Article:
Rev Hugh Neems, my home-church minister, often recalled the time when he was a missionary in the South Sea Islands, where he relied on rowing boats to take him from one island to another. Given that most islands were atolls (small islands with an outer coral reef that creates protection from the Pacific Ocean), it was necessary for the helmsman to wait patiently until he saw a decent wave heading their way, and then give instructions to the drummer who would beat out the pace that the oarsmen needed to row. Together they would head for the coral reef, and, it was timed correctly and they'd gained sufficient speed, the boat and occupants would be transported over the reef and on their way. Exactly the same procedure was necessary at arriving at their destination, the helmsman waiting again for a decent wave before giving instructions, allowing the boat and its cargo to enter safely into the lagoon.
But the account doesn't end there. Having arrived safely at the destination, each person would be thanked for their contribution, knowing that, by pooling their various God-given gifts, and by pulling together, they were able to arrive at the destination in one piece.
I've found this works well in an Assembly, where volunteers are encouraged to act out each stage of the teaching to demonstrate what was involved, and then for them to express their thanks at the end of the activity (usually done very loudly!). I then emphasise that this translates into any situation, thus, for the school to be successful, there is a need to recognise and appreciate the different skills, to create and environment that enable everyone to play their part, and to remember always to express thanks to one and all. So we take time to thanks teachers; teaching assistants; support staff and children for the way they support and encourage one another and create a good learning environment.
At the last retelling, I nearly came unstuck when one bright spark suggested that there was no point thanking the minister as he'd done nothing! It provided an opportunity to remind the assembly that the minister had offered prayers before they set off, and was a source of encouragement to them on their journey. Added to which they also viewed him as a precious cargo because he was taking the Good News of God's love to the many islands, who were eagerly anticipating his arrival. I suggested that it was only right and proper that the minister should be thanked for his contribution - although the young lad still didn't seem convinced!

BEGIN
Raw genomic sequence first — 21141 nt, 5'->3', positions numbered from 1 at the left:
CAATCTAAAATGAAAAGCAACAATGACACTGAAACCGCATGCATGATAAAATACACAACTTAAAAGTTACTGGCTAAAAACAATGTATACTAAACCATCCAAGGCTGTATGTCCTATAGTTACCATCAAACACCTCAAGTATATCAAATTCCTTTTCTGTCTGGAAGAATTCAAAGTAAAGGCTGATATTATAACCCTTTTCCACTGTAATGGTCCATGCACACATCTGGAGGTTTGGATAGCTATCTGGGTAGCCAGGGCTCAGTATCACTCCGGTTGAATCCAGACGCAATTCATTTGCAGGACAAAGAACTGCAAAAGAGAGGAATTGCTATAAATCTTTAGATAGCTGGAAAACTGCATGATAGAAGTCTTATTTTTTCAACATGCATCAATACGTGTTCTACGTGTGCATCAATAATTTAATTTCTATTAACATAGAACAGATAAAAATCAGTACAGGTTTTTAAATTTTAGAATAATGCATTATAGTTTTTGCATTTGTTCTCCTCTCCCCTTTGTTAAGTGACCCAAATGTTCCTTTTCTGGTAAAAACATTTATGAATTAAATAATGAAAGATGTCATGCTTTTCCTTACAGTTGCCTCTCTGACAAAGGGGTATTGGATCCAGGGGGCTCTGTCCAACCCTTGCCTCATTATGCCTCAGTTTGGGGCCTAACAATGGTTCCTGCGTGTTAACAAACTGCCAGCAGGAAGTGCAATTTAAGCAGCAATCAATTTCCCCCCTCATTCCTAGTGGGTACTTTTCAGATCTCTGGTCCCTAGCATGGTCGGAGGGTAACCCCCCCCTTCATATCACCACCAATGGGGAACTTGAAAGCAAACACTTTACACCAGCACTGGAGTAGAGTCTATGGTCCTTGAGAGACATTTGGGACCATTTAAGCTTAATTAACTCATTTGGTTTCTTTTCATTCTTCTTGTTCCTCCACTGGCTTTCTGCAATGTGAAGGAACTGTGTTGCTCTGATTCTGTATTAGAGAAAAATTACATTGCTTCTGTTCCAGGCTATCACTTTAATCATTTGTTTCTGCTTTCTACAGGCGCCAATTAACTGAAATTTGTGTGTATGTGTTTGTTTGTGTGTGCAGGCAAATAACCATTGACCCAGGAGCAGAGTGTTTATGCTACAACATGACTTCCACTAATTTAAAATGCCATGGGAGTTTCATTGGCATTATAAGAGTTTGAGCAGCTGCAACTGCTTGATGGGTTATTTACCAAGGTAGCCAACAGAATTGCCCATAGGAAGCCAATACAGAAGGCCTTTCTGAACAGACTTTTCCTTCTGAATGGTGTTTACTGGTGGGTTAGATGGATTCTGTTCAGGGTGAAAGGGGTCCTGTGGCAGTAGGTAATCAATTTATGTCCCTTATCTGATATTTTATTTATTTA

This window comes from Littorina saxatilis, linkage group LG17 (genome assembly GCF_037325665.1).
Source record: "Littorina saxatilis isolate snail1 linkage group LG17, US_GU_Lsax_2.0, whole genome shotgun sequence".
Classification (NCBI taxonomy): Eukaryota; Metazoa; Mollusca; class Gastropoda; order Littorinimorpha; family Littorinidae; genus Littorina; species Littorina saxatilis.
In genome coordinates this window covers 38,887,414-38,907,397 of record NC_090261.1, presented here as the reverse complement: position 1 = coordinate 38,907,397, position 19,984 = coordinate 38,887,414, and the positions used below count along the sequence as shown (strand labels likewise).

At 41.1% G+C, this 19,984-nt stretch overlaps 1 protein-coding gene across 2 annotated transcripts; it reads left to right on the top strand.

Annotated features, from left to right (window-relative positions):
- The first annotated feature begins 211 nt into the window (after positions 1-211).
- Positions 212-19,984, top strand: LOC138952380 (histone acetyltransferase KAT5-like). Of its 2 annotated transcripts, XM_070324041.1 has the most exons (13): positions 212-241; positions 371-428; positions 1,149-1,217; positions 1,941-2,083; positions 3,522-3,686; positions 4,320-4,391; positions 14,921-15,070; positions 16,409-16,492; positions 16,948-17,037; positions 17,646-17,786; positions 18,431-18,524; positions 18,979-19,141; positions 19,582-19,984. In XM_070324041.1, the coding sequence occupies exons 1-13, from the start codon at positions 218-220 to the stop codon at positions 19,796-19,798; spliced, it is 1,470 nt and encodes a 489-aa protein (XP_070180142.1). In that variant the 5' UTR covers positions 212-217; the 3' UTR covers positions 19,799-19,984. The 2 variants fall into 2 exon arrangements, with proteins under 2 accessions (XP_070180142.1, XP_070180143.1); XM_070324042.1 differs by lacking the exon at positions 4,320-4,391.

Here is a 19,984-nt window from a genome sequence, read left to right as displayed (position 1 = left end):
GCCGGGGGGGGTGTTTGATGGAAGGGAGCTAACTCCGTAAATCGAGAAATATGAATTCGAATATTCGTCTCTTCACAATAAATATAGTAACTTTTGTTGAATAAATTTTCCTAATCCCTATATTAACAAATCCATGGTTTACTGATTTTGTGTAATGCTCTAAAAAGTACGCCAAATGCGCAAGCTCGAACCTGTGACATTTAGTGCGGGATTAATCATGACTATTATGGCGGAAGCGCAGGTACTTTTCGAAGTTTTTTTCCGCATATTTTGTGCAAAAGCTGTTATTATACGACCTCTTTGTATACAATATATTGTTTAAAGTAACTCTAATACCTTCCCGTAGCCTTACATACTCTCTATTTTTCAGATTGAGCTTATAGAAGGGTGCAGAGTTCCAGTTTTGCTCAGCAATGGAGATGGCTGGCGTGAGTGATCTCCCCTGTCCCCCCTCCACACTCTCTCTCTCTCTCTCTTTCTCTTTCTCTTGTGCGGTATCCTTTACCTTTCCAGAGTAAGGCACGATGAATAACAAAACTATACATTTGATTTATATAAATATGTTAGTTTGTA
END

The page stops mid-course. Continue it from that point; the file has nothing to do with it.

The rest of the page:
It reminds me of some wise words of Bishop Anand Samuel who was from the Church of South India, and spent some time teaching at Westminster Theological College, Cambridge. On one occasion he expressed dismay that the church often determined its success by what it was 'doing' and expected the minister to be actively busy. By contrast, he drew on his own situation and culture, saying they laid great importance on 'sitting on the veranda' - believing that time spent in prayer and quiet contemplation was an essential element to the life of a disciple of Christ.
This is demonstrated in an incident in the Gospels, where Jesus is invited to the home of Mary and Martha, in which we discover Mary sitting at Jesus' feet listening to His Words, while Martha is 'distracted by her many tasks' (Luke 10: 40). We are thus reminded that 'Mary has chosen best' (vs 42). This is not to suggests that everyone should cease their activities (that would get me into serious trouble!), but there is a time for work, a time for rest and relaxation, but there is also a time to 'wait upon the Lord' in prayer and quiet reflection in order to refresh our inner spirit.
How right it is to take every opportunity to encourage the sharing of God-given skills, to pull together for the benefit of all, and to express our appreciation for every contribution - especially for those who take time to wait upon the Lord as a blessing to one and all.